Friday, September 15, 2006

Get the Facts

This is the first of my recommended 'habits' for language program directors (see previous blog entry, "Starting out.") Getting the facts may sound simple and obvious, but it is surprising to me how many times problems crop up or poor decisions are made when not enough attention is paid to getting as much background information on issues as possible before taking action. A corollary to this principle is the habit of approaching any matter with an open mind, which in part means not assuming you have all the facts until you have made an effort to verify what you can. Again, this sounds easy, but often the pressure to make decisions quickly encourages us to make unwarranted assumptions about our knowledge of the matter at hand.

In addition to the tendency to believe we know more than we do is the tendency to let underlying assumptions or biases determine what facts we think we need.

Here is a case that may illustrate what I mean:

Offensive Materials:

You, as Director of a English language program in the U.S., are contacted by the Mullah from a local mosque who asks to talk to you about a complaint he has received from some of the Moslem students in your program. At the meeting, the Mullah and several students who have come with him indicate that a reading from one of the textbooks used in your intermediate reading course is offensive to Moslem students and they want the program to stop using it. The reading is by a noted and respected American anthropologist. The text is a standard ESL text with cross-cultural themes. You have used this book in your program off and on, depending on teacher preferences, for about 4 years. This particular article is about certain Arab traditions. What the students and Mullah find offensive are descriptions of the value of smell in the Arab culture -- specifically the prevalence of strong perfumes and colognes. The article mentions that this Arab preference for the use of scents was probably derived from a need to mask body odors in an area where water was often scarce and bathing consequently infrequent. The article also mentions that in selecting a bride, Arabs sometimes smelled women before agreeing to marry them.

The students feel that these descriptions imply that Arabs are dirty and backward and find the description of smelling women totally inaccurate and offensive.

Possible assumptions that a Director in this position could make are:

Students (and especially people not related to the English program) should not have a right to dictate the materials used. It will set a bad precedent to appease these concerns.

Students pay a lot of money for these courses and if their concerns aren't adddressed our enrollments will suffer.

In the first scenario, the Director would be tempted to dismiss the matter, possibly by saying that she will take their concerns under advisement without any intention of making any changes. In the second senario, the Director might be tempted to tell the students and Mullah that the program would stop using the passage or the text altogether, since it was offensive.

What I actually did, when this situation happened to me, was to thank the students and Mullah for bringing their concerns to my attention. I also asked them to provide any further information they could on how the article was inaccurate and why it was offensive. I asked whether they felt that the use of the whole text was problematic or just the article. I said that I would look into the matter and then meet with them again.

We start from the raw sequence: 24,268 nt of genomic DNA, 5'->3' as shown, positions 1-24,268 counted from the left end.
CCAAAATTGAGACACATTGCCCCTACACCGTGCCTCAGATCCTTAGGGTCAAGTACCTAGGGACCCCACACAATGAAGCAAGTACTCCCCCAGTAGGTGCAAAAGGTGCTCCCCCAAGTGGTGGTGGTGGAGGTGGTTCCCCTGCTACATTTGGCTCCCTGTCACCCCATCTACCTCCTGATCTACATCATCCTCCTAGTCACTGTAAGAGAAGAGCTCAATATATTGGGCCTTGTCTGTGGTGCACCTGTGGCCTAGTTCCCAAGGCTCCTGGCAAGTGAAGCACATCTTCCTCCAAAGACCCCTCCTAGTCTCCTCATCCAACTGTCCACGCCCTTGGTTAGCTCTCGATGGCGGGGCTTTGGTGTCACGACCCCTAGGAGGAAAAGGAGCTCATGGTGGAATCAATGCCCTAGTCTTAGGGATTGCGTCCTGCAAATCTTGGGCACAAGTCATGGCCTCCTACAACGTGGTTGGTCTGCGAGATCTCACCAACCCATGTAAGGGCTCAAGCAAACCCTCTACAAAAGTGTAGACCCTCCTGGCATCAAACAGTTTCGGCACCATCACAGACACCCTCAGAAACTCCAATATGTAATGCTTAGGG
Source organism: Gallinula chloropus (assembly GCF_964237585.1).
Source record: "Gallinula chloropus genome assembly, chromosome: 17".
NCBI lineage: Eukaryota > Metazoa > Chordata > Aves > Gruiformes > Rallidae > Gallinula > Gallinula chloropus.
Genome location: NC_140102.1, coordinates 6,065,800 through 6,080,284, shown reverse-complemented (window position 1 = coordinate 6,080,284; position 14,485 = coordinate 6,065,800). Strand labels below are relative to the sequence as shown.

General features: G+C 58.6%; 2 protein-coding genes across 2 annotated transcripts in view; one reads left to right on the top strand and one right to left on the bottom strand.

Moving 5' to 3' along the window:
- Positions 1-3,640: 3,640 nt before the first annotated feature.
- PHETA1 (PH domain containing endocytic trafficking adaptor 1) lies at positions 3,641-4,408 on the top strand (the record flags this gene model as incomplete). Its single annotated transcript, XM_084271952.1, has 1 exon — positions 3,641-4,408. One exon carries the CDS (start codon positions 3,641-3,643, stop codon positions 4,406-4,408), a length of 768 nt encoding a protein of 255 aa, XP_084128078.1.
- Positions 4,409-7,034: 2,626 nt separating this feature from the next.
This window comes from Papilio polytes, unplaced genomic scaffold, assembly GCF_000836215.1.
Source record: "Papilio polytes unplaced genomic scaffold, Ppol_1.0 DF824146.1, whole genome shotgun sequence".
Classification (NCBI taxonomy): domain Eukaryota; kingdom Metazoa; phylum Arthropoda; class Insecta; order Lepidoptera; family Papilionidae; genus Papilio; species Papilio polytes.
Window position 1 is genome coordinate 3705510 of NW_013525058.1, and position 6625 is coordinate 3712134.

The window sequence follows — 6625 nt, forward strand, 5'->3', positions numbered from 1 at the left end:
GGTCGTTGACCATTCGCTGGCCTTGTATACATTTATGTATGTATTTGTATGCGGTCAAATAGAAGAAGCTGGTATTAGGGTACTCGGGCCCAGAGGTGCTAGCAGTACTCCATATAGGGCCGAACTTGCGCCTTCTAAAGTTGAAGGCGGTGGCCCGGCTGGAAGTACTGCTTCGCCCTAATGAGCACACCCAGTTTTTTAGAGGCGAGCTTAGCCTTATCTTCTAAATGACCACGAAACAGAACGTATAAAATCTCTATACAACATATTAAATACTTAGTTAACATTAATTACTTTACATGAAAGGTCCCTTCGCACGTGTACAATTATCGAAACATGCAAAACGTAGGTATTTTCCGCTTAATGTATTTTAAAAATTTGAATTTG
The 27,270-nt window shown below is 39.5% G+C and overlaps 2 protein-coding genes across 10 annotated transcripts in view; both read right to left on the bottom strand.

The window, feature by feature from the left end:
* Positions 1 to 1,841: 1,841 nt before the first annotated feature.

I then contacted all the teachers and curriculum specialists who were invovled in teaching or coordinating the course in which this book was being used. I explained the concerns that had been brought to me by the students and asked how important the teachers felt the article and text were to the program. It turned out that everyone felt that a newer text was much better and that we were unlikely to ever use this particular text again. I then asked if they felt that it would set a bad precedent to appear to go along with student demands concerning our teaching materials if we told the students and Mullah that we would not use the text any more.

In the end, I met again with the Mullah and students and explained to them that we had considered their concerns. I said that we were also concerned that, in a program like ours with students from a wide variety of cultures, we needed to be careful that one set of cultural values didn't determine what materials we used in the program, but we also wanted to be sensitive to differing values. I indicated that in this case the decision of the teachers was to not continue using the text because we had found one that they thought was better and that this fortunately would resolve the concerns of the students. This outcome was quite acceptable to eveyone.

Personally, I have found that both my Pennyslvania Dutch roots and an exploration of Taoism have given me support in trying to form an open-minded, assumption-avoiding approach to getting the facts. Taoism stresses the value of non-action and the Amish recommend that we "make haste slowly." Both ideas are helpful reminders to me as I face daily decisions and problems.

Next time: Be an adult


  1. Getting the facts is definitely a critical habit for decision-making.

    I'm curious what kind of problems you encountered as program director in your university in Oman. Maybe for a future blog.

  2. Thanks Bill, especially in a busy programme such as ours getting the facts fast enough to make a timely, informed decision can be a real challenge. One thing that could make a real difference is connecting everyone in the ELP through a simple, easy to use information and communication platform to connect us and support collaboration. We could develop this ourselves using readily available online services, meshed together.